Crypto Escrow Company Promises Bitcoin, Pleads Guilty to Defrauding Client Over $3 Million

Nicholas Otieno  Oct 03, 2020 09:56  UTC 01:56

2 Min Read

The US District Court of The Southern District Of New York announced that Jon Barry Thompson, the principal of Volantis Market Making cryptocurrency escrow company, has pleaded guilty for allegedly conning a company out of $3.25 million.

The company transferred over $3 million to Thompson for the purchase of Bitcoins, which the victim said he never received. In the U.S district court, the U.S Commodities Futures Trading Commission (CTFC) charged Jon Barry Thompson, a 49-year-old Pennsylvania man, with commodities fraud.

Defrauding Clients Using False Claims

Holding huge sums of cryptocurrency is risky for individuals who are less competent in “private key management,” which is the safe storage of the strings of code that represent and can unlock cryptocurrency balances. Thompson promised to provide secure escrow services by holding client money and safely storing the crypto assets purchased by customers on their behalf.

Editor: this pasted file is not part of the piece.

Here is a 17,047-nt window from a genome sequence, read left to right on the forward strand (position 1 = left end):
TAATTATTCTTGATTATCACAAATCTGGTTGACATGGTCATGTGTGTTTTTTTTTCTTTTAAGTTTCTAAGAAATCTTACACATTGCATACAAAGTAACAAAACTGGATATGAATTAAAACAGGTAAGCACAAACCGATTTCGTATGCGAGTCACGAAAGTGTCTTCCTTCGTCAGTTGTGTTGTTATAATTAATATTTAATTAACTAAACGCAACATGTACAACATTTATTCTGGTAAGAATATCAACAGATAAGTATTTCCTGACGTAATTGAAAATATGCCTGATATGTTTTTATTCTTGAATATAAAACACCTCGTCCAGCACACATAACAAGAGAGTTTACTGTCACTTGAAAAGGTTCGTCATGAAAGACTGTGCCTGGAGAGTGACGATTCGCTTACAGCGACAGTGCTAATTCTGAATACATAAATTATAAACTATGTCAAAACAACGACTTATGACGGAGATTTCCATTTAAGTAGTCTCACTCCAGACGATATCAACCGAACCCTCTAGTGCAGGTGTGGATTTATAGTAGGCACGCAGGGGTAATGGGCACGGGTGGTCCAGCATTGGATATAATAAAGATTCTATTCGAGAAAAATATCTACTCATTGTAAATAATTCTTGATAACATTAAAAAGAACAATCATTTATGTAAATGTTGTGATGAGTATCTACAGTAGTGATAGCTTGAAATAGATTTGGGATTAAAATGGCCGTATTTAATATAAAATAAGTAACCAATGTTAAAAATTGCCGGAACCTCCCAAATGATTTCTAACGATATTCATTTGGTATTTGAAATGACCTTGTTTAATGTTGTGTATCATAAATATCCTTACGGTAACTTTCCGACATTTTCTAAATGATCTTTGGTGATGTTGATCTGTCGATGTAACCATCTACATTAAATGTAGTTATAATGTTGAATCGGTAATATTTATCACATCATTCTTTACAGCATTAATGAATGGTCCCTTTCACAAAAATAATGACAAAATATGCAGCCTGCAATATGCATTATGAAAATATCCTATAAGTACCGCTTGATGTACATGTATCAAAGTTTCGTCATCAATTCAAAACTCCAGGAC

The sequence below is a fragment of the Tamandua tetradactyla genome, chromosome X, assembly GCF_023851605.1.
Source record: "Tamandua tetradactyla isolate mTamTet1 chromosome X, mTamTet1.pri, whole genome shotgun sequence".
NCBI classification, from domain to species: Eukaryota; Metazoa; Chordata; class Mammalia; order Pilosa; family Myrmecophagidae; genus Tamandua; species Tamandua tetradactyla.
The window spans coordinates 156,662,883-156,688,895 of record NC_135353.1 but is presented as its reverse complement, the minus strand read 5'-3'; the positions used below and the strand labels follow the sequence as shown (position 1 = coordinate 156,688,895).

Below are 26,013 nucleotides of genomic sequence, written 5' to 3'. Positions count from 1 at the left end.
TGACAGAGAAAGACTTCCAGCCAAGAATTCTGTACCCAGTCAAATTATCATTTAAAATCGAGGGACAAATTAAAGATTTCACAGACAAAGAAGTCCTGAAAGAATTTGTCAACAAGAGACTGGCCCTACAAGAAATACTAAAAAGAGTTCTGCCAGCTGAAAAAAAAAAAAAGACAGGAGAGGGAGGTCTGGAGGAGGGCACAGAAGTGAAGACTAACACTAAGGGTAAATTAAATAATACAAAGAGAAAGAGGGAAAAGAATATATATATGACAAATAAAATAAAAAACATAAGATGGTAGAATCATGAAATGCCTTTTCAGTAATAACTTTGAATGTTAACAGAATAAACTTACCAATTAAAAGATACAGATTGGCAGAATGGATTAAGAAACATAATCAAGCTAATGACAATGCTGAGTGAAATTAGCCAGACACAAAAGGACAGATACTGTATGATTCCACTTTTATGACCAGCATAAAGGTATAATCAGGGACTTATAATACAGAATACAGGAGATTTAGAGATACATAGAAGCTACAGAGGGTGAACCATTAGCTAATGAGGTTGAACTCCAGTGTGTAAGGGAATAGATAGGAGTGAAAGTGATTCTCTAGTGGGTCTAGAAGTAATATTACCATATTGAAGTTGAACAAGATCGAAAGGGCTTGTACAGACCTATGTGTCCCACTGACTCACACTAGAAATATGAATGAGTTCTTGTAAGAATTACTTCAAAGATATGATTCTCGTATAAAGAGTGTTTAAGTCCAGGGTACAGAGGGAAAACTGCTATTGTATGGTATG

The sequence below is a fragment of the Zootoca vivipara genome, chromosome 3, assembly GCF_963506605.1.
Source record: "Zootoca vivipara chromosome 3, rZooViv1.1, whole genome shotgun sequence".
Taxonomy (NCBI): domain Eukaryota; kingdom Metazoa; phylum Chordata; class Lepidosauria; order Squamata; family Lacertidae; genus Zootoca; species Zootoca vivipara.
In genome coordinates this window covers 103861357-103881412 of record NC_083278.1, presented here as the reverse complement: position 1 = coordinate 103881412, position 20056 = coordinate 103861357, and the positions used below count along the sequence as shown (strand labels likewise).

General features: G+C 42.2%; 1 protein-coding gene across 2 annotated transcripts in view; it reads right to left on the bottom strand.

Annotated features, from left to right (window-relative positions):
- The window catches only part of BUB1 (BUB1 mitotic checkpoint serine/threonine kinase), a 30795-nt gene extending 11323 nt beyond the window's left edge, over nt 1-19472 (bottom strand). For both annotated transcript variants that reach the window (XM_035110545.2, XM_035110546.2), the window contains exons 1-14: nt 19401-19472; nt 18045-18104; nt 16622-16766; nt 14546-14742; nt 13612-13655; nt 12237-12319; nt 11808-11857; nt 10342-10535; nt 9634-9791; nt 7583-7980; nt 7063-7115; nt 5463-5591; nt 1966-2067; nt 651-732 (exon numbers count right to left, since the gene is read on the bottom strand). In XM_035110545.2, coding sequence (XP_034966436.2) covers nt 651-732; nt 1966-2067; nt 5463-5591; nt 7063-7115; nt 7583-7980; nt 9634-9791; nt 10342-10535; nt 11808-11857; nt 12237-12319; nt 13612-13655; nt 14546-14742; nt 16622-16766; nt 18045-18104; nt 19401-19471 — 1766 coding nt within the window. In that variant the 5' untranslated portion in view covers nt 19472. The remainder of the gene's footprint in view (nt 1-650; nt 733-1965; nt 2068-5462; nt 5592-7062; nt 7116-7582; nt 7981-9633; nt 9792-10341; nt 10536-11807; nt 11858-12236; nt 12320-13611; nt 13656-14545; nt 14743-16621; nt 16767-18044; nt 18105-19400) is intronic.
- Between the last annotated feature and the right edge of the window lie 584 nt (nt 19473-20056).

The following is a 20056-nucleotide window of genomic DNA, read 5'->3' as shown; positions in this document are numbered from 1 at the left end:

According to an official statement from the United States Department of Justice (DOJ), Thompson stated that his cryptocurrency escrow company, Volantis Market Making LCC, minimized settlement default risk in crypto transactions. Thompsons further said that since Volantis acted as custodian of assets for both sides of the transactions, there were no risks of default.

In June and July 2018, Thompson made false statements to an undisclosed company from which he solicited over $3 million to make “no risk” Bitcoin purchases through a third-party firm.

Thompson falsely assured the company that Volantis would act as an escrow and that company’s money could not be lost.

In particular, Thompsons told the company that the transaction would be settled through an “atomic swap process” after Volantis had custody of both the Bitcoin and the company’s cash.

Based on these fraudulent claims, the company wired $3.25 million to Thompson.

Thompson then wired over $3 million of the company’s money to a third-party firm without first receiving any of the Bitcoin in hand. After taking the company’s money, Thompson lied about the status of the company’s Bitcoin and funds, which were never returned.

Thompson pled guilty to one count of commodities fraud, which carries a maximum term of 10 years in prison. He will face sentencing on January 7, 2021.


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